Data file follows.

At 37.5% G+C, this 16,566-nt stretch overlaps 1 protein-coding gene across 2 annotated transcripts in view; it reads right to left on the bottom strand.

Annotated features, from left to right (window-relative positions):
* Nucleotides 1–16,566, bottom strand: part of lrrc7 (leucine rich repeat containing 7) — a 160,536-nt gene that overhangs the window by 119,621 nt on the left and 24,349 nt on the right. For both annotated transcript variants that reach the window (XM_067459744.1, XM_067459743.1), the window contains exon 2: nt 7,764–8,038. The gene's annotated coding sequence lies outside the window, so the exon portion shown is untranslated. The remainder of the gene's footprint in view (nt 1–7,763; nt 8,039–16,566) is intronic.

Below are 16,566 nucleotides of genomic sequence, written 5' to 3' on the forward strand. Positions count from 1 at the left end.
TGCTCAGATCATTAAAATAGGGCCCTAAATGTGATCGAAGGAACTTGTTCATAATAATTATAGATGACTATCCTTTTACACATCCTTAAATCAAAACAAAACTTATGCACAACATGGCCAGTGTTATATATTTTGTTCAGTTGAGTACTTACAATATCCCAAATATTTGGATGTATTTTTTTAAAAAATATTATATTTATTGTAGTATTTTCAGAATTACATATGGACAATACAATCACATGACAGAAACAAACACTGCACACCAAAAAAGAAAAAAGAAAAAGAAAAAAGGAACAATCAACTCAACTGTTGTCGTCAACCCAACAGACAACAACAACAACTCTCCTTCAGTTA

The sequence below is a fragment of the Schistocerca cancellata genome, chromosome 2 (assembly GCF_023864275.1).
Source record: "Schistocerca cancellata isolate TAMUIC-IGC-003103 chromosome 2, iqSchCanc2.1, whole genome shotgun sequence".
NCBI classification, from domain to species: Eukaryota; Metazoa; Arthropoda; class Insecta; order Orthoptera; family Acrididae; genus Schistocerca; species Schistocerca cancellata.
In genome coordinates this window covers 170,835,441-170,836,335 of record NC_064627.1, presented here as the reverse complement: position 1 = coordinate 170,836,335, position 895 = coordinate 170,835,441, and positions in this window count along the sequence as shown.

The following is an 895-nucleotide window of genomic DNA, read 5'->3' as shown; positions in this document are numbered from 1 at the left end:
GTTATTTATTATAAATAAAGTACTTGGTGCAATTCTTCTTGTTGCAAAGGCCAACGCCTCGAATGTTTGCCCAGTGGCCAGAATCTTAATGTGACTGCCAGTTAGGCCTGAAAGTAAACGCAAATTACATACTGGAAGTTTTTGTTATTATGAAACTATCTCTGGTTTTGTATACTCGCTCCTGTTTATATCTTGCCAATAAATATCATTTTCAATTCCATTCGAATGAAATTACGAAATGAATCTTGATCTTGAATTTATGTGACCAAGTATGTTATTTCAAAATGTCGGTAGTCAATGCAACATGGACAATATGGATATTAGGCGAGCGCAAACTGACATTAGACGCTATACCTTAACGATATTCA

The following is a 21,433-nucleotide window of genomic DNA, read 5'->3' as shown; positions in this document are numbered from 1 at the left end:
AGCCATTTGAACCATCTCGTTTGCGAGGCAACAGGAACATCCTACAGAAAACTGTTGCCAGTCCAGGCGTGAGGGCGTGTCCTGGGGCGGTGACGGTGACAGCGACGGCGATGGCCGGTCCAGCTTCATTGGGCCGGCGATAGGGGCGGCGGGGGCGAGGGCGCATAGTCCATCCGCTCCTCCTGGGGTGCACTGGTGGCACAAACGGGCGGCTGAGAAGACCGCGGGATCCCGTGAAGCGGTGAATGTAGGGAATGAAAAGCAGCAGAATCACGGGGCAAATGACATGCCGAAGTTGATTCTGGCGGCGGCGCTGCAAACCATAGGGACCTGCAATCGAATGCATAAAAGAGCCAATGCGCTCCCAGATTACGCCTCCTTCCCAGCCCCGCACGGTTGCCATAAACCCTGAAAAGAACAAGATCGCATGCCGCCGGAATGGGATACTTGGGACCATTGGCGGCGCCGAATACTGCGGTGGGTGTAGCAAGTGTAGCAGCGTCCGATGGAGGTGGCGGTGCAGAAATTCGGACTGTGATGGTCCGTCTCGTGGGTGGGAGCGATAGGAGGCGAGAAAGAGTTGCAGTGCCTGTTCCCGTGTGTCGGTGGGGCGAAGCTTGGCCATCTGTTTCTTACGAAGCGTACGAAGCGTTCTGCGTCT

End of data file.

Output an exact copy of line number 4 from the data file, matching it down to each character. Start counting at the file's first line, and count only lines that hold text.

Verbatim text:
Below are 16,566 nucleotides of genomic sequence, written 5' to 3' on the forward strand. Positions count from 1 at the left end.